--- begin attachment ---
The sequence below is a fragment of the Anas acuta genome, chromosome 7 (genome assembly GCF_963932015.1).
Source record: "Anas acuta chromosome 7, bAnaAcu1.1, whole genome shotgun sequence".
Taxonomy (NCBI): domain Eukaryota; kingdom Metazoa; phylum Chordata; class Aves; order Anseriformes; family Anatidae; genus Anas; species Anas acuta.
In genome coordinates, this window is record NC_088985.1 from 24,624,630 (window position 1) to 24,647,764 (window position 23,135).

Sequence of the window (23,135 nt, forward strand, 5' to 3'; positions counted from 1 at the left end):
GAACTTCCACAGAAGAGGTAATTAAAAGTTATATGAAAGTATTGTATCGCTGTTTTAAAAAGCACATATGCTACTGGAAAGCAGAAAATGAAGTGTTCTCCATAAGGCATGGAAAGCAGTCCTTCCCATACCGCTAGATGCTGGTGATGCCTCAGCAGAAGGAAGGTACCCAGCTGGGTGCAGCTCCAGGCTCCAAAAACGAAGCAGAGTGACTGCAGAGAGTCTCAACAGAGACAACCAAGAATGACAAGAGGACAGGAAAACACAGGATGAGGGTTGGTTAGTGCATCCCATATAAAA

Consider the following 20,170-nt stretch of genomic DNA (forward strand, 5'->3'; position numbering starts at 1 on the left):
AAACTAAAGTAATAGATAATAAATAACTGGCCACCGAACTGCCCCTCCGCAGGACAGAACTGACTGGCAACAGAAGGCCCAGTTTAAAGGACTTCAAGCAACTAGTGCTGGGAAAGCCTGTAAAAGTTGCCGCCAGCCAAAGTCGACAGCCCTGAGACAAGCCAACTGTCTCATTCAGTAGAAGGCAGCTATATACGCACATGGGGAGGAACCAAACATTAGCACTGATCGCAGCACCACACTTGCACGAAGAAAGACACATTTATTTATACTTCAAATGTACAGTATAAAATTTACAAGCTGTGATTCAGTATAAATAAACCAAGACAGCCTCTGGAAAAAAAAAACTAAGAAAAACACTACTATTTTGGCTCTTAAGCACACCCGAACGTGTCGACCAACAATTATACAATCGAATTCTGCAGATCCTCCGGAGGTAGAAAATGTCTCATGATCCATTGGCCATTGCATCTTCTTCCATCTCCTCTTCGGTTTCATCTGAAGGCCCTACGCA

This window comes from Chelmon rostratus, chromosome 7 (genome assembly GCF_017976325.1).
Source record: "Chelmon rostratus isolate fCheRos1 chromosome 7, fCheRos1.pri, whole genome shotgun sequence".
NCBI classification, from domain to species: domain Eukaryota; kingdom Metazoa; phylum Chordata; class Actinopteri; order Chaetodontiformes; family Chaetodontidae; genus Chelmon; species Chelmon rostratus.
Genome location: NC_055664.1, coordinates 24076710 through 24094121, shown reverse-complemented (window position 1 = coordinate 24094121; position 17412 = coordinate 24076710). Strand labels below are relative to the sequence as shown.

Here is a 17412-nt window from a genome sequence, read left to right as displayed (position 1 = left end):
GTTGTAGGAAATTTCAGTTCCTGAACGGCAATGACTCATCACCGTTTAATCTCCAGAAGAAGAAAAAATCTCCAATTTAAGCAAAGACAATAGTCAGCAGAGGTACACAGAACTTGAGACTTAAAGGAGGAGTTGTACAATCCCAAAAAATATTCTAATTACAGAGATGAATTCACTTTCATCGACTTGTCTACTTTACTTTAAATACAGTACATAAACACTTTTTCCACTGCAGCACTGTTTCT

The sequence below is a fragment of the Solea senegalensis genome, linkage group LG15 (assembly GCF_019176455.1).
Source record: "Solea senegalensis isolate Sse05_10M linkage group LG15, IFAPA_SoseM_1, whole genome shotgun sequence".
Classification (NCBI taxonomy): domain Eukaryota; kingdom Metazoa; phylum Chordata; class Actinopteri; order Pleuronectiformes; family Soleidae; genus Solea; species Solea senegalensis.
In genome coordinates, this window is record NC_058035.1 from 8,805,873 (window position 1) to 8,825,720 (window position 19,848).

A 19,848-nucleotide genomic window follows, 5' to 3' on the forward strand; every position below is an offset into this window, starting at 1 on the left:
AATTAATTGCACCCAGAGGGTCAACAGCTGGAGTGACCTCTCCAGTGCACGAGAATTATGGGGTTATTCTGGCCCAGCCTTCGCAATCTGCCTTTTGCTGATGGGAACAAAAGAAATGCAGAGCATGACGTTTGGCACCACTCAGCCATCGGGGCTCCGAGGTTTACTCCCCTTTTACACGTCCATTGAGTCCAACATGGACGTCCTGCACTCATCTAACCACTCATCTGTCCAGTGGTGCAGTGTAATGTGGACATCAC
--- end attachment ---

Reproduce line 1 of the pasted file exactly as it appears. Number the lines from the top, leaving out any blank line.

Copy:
The sequence below is a fragment of the Anas acuta genome, chromosome 7 (genome assembly GCF_963932015.1).